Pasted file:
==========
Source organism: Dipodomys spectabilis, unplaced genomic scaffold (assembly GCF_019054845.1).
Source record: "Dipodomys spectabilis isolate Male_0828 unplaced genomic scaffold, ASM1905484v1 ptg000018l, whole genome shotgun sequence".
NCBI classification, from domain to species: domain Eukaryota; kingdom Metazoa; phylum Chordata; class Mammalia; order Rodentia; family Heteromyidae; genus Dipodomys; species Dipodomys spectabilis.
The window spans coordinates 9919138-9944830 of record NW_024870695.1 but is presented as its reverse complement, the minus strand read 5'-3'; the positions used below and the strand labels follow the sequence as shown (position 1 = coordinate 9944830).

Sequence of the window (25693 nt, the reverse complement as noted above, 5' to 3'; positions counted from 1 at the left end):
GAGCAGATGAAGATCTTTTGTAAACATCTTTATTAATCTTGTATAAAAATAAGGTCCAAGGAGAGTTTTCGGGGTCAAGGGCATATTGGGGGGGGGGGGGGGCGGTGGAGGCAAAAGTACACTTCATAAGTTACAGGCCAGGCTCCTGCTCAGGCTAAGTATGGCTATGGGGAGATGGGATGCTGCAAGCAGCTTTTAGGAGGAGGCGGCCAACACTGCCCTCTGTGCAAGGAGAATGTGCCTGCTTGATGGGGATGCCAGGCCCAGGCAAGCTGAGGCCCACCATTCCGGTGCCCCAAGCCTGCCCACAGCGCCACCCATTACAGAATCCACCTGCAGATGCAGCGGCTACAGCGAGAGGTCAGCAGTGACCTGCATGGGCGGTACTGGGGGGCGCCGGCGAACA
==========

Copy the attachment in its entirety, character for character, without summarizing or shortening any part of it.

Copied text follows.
Source organism: Dipodomys spectabilis, unplaced genomic scaffold (assembly GCF_019054845.1).
Source record: "Dipodomys spectabilis isolate Male_0828 unplaced genomic scaffold, ASM1905484v1 ptg000018l, whole genome shotgun sequence".
NCBI classification, from domain to species: domain Eukaryota; kingdom Metazoa; phylum Chordata; class Mammalia; order Rodentia; family Heteromyidae; genus Dipodomys; species Dipodomys spectabilis.
The window spans coordinates 9919138-9944830 of record NW_024870695.1 but is presented as its reverse complement, the minus strand read 5'-3'; the positions used below and the strand labels follow the sequence as shown (position 1 = coordinate 9944830).

Sequence of the window (25693 nt, the reverse complement as noted above, 5' to 3'; positions counted from 1 at the left end):
GAGCAGATGAAGATCTTTTGTAAACATCTTTATTAATCTTGTATAAAAATAAGGTCCAAGGAGAGTTTTCGGGGTCAAGGGCATATTGGGGGGGGGGGGGGGCGGTGGAGGCAAAAGTACACTTCATAAGTTACAGGCCAGGCTCCTGCTCAGGCTAAGTATGGCTATGGGGAGATGGGATGCTGCAAGCAGCTTTTAGGAGGAGGCGGCCAACACTGCCCTCTGTGCAAGGAGAATGTGCCTGCTTGATGGGGATGCCAGGCCCAGGCAAGCTGAGGCCCACCATTCCGGTGCCCCAAGCCTGCCCACAGCGCCACCCATTACAGAATCCACCTGCAGATGCAGCGGCTACAGCGAGAGGTCAGCAGTGACCTGCATGGGCGGTACTGGGGGGCGCCGGCGAACA